The Denver Nuggets missed the playoffs, but this is not a lost season


At their lowest point in the season - January 7th, to be exact - the Denver Nuggets had lost five straight games and fallen to 14-23 on the season. Eight of their losses had been by 15+ points and they weren't exactly scaring anyone away on either side of the ball.

This wasn't exactly unexpected. Prior to the season, ESPN's projections had Denver at 35-47, finishing 11th in the west. Other projections had them between 35 and 40 wins for the season. In all projections though, it looked like Denver was a long way from the playoffs. As you may recall, the west started the season fairly weak, meaning the top teams won a lot and the middle-to-bottom teams were all sluggish. The result has been a .500 team in the 8th seed instead of the typical western conference "I'm sad because my team won 43 games and missed the playoffs" stories that typically appear in springtime.

The Nuggets benefitted from this.

In February, even with the season plodding along and the Nuggets struggling to keep pace with the middle of the pack, Denver made headlines. They traded Jusuf Nurkic to Portland for Mason Plumlee. While this broke up what was arguably the best front-court duo of players born in the former Yugoslav Republic (which is a shame from a trivia standpoint), it freed up the revelation that Nikola Jokic was a highlight reel being held under wraps.

The rudderless Nuggets suddenly had someone to rally around.

Of equal importance, people were paying attention. Proof of that can be seen in the Google trend results for "Jokic" seen here. Similarly, as the Nuggets played better basketball, there was an upward trajectory in the prevalence of people searching for "Denver Nuggets".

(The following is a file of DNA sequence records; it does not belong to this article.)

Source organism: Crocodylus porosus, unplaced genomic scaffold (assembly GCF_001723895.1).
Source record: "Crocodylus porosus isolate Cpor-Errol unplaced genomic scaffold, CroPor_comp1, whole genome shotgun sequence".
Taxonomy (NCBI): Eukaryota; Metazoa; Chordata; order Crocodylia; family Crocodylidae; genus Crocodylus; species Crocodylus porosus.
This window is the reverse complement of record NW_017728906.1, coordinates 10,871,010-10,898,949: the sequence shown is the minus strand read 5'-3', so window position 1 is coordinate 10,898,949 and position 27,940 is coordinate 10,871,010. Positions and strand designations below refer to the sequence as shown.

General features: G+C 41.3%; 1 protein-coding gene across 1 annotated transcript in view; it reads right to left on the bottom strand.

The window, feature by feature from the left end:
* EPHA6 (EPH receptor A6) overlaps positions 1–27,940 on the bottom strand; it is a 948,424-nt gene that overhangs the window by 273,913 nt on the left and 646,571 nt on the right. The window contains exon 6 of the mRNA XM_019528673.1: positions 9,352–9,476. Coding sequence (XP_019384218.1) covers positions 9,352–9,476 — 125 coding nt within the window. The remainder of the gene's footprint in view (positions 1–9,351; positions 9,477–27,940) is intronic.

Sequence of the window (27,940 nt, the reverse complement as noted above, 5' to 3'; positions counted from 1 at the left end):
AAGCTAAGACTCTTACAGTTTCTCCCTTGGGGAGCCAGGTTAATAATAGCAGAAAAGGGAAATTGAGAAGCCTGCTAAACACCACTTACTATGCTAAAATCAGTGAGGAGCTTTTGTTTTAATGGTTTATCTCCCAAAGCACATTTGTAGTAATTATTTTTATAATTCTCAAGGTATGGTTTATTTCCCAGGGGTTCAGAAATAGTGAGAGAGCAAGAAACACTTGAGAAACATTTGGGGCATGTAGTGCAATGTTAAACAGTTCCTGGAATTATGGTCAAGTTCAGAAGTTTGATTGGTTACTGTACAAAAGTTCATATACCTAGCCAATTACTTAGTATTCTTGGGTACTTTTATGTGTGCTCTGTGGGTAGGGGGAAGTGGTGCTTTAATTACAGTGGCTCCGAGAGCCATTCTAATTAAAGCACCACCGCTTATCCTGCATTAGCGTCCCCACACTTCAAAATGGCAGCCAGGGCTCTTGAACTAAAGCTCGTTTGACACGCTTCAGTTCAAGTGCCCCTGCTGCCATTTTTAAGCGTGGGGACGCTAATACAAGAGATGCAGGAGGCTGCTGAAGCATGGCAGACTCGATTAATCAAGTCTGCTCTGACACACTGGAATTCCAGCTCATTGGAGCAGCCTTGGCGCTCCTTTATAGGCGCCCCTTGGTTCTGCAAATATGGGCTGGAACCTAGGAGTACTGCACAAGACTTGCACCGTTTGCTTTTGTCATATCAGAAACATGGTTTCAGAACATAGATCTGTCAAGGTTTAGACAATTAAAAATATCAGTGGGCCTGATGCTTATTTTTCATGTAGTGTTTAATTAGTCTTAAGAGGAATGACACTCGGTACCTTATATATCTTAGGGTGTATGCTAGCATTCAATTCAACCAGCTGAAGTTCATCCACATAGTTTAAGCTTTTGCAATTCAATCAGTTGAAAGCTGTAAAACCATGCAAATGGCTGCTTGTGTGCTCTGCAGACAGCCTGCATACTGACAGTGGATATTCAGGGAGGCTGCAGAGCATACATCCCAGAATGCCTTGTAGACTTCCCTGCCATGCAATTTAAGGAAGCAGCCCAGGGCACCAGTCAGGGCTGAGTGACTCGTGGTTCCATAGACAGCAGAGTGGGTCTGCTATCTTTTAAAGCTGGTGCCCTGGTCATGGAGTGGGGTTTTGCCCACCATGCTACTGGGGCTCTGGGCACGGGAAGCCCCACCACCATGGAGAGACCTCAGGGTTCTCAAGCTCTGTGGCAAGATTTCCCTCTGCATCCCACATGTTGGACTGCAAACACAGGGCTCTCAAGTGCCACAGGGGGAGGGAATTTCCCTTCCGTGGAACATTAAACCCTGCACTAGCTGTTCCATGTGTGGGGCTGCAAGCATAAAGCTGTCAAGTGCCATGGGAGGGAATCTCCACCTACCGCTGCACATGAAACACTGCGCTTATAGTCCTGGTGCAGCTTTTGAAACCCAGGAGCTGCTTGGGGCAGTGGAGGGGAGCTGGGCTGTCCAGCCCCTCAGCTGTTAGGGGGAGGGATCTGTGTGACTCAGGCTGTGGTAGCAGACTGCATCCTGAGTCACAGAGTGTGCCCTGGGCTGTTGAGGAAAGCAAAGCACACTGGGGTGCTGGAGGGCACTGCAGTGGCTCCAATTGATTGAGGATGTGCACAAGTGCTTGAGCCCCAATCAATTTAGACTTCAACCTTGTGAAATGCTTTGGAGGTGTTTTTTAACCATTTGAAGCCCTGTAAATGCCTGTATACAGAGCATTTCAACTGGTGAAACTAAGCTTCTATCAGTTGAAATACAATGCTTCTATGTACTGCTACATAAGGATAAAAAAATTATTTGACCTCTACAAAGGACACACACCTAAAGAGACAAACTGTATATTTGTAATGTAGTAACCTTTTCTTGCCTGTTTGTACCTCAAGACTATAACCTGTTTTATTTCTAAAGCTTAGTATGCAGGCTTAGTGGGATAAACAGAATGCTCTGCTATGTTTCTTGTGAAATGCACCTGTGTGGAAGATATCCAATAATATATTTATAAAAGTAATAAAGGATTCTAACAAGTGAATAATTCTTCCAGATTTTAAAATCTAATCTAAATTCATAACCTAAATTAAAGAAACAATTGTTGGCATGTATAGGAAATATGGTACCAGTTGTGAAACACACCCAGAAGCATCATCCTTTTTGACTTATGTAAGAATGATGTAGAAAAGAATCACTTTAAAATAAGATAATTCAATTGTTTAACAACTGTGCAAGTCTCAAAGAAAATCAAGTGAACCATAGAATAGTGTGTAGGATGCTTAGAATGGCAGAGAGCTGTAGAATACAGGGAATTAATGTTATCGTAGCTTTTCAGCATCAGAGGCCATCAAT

The reason people were searching was because the Nuggets mattered. Jokic was slinging over-the-head passes, Will Barton was periodically dropping 20+ off the bench, and the Nuggets were within striking distance of the 8th seed in the west. It didn't work out, but look at where Denver stands with the season coming to a close.

They went 24-19 after that January 7th low-point, including numerous wins over good teams. They discovered that they can run an offense through their 21 year old center who will be making $1.4 million next year (!!). They watched a team with only one contributor over the age of 30 (Jameer Nelson, 34) play above .500 for three months. They'll probably choose to pay Mason Plumlee this summer, but they have the money to do it and Plumlee fits in OK as an interior player while Jokic goes wherever he pleases. It's not guaranteed, but it's possible.

If Nikola Jokic doesn't tickle your fancy, perhaps I can interest you in Jamal Murray? The rookie from Kentucky played like an exciting rookie: He only shot 33% from deep, but he also shot 33% from deep, if that makes sense. He made occasional big-time plays, but he also made occasional bonehead plays. The important thing is that he got meaningful playing time on a competitive team. (the other important thing is that he does this a lot)

The future in Denver looks fantastic. 

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